President Goodluck Jonathan has fulfilled the promise he made on May 15th, 2010 at University of Port Harcourt convocation ceremony. He has created a facebook page which he has vowed to manage himself. The President argues that the facebook page will give him the opportunity to interact with Nigerian youths and take in their suggestions on how to make Nigeria a better nation. I wish Nigerian leaders kept to more important promises like the vision 2010; and getting rid of corruption in Nigeria instead of a promise to open a facebook page?
Not that there is anything wrong with the President having a facebook page; however, there are certain elements of a facebook page for the President as means to communicate with Nigerian youths that strikes me as an action that is lacking in good judgment.
But first, what happened to the official site of the Nigerian government?
The government official site will be fully functional on July 25, 2010. Is it right to assume then that this will be the first time a functional website has been opened for the government?
If this assumption is correct, a more serious approach to interacting with Nigerian youths would have been to make sure this official government site is up and running and a serious campaign mounted to encourage Nigerian youths to visit their government’s website. Not just to interact with the President alone but to be aware of other government involvement. Given the current state of internet security, my assumption is that the President does not expect to receive any serious suggestions on facebook on how to move Nigeria forward.
In the week that the President opened his facebook page, there were over 6, 000 comments posted on his page. Since the President has promised to manage his facebook page himself, my initial reaction was to think about the time he has to read and react to these comments.
Is the President’s promise to manage his own facebook page an indication of how little he has to do as President of Nigeria?
The current World Bank indicator peaks Nigeria’s population at 151 million people. If this number stands, and more than 85% live under global poverty level, I think the President has more important jobs than managing his own facebook page.
A facebook page for the President as a means to solicit for ideas on how to make Nigeria a better place confirms the superficial approach which Nigerian leaders give to the many pressing and nagging issues that Nigerians face.
An example of such superficial approach was the rebranding project. A project that was supposed to change the image of Nigerians abroad, even, when Nigerians at home live under some of the worst economic conditions in the world. My argument then was that Nigerians living in Nigeria should enjoy the same level of infrastructures and a leadership that is accountable to its citizens. It is only in doing that Nigerians will gain the respect of the world where ever they go.
Now, the President has a facebook page as a means to understand how to make Nigeria a better place, I make similar argument. To make Nigeria a better place does not need a facebook suggestion box. We know what the problems are. Let us start with the basics – good schools that can compete globally, security so that Nigerians will be able to pursue their dreams, good road network to enable commercial activities, steady and cheap power supply to encourage industries.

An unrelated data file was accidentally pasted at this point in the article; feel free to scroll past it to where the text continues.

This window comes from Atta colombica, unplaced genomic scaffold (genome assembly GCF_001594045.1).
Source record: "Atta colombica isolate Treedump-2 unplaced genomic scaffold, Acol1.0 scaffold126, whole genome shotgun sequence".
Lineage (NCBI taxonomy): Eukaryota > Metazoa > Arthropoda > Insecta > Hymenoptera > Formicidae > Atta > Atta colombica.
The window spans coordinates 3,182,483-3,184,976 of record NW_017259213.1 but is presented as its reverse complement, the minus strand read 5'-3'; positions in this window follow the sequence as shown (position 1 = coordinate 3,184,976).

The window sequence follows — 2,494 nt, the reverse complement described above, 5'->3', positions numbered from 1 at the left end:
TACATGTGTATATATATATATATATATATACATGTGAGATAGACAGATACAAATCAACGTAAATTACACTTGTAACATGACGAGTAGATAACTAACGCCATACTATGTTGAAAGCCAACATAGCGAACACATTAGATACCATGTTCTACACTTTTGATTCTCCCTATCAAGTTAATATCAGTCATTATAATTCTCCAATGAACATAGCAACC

I am sure that the President knows these issues better than I do. That brings me to another point that strikes as a reason behind his facebook page.
Is it possible that the President has joined this recent trend when Nigerian politicians are pandering to the Diaspora as opposed dealing with the issues at home?
In my opinion, this is one more thing that the President’s facebook initiative has in common with the rebranding project. The target audience is Nigerians in the Diasporas. In recent times, it has become fashionable for politicians to pander to the Diaspora because of fears that they may be the ones to effect the desired changes that we need in Nigeria.
The danger is that the real problems that exist with Nigerians at home are completely ignored while bogus projects that have nothing to do with the fundamental issues we face as a nation are pursued. For instance, the President in replying to someone on facebook said “I spent time reading your comments and yesterday a youth named Toyin Dawodu indicated that he had an idea for a project that could deliver 4,000 MWs of electricity”.
What will be rationale in pursuing a facebook claim on knowing how to start electricity supply projects that would create thousands of jobs? What happened to the government agency in-charge of power supply in Nigeria?
The role of government is not to sponsor such projects; rather, the role of government is to create a secure and trustworthy business environment for individuals with such ingenuity to thrive on their own. Can you imagine how many of such projects that will rare up in Nigeria if government decides to get in the business of sponsoring projects?
President Goodluck Jonathan knows Nigeria well. He knows what the issues facing Nigerians and Nigerian youths are. The hand writing I see on the wall of the President’s facebook page suggests to me that he is running for re-election, he has started a virtual campaign and his target audience is Nigerians in the Diasporas.